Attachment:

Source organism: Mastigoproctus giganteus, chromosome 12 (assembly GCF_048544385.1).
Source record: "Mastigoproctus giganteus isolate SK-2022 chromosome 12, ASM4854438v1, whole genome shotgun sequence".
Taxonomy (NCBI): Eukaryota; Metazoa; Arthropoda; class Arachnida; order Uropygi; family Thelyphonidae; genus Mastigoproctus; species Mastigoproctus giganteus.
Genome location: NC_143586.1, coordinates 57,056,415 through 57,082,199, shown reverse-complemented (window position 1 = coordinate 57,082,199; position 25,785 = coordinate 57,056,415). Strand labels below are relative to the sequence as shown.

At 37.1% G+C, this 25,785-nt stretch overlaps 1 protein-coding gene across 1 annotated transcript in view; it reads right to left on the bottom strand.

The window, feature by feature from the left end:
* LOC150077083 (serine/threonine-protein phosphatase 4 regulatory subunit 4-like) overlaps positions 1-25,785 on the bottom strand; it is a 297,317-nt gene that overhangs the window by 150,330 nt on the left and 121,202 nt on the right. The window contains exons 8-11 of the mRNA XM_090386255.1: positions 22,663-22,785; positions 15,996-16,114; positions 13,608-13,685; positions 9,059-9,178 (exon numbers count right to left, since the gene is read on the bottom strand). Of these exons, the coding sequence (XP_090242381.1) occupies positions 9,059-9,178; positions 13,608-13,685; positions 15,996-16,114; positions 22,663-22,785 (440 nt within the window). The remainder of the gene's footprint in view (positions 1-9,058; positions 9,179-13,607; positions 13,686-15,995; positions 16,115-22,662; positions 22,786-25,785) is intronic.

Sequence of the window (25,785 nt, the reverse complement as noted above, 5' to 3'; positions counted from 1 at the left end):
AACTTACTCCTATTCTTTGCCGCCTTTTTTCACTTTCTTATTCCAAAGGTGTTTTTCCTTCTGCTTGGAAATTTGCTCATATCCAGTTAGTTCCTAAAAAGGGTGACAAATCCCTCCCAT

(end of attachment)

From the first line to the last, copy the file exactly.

Source organism: Mastigoproctus giganteus, chromosome 12 (assembly GCF_048544385.1).
Source record: "Mastigoproctus giganteus isolate SK-2022 chromosome 12, ASM4854438v1, whole genome shotgun sequence".
Taxonomy (NCBI): Eukaryota; Metazoa; Arthropoda; class Arachnida; order Uropygi; family Thelyphonidae; genus Mastigoproctus; species Mastigoproctus giganteus.
Genome location: NC_143586.1, coordinates 57,056,415 through 57,082,199, shown reverse-complemented (window position 1 = coordinate 57,082,199; position 25,785 = coordinate 57,056,415). Strand labels below are relative to the sequence as shown.

At 37.1% G+C, this 25,785-nt stretch overlaps 1 protein-coding gene across 1 annotated transcript in view; it reads right to left on the bottom strand.

The window, feature by feature from the left end:
* LOC150077083 (serine/threonine-protein phosphatase 4 regulatory subunit 4-like) overlaps positions 1-25,785 on the bottom strand; it is a 297,317-nt gene that overhangs the window by 150,330 nt on the left and 121,202 nt on the right. The window contains exons 8-11 of the mRNA XM_090386255.1: positions 22,663-22,785; positions 15,996-16,114; positions 13,608-13,685; positions 9,059-9,178 (exon numbers count right to left, since the gene is read on the bottom strand). Of these exons, the coding sequence (XP_090242381.1) occupies positions 9,059-9,178; positions 13,608-13,685; positions 15,996-16,114; positions 22,663-22,785 (440 nt within the window). The remainder of the gene's footprint in view (positions 1-9,058; positions 9,179-13,607; positions 13,686-15,995; positions 16,115-22,662; positions 22,786-25,785) is intronic.

Sequence of the window (25,785 nt, the reverse complement as noted above, 5' to 3'; positions counted from 1 at the left end):
AACTTACTCCTATTCTTTGCCGCCTTTTTTCACTTTCTTATTCCAAAGGTGTTTTTCCTTCTGCTTGGAAATTTGCTCATATCCAGTTAGTTCCTAAAAAGGGTGACAAATCCCTCCCAT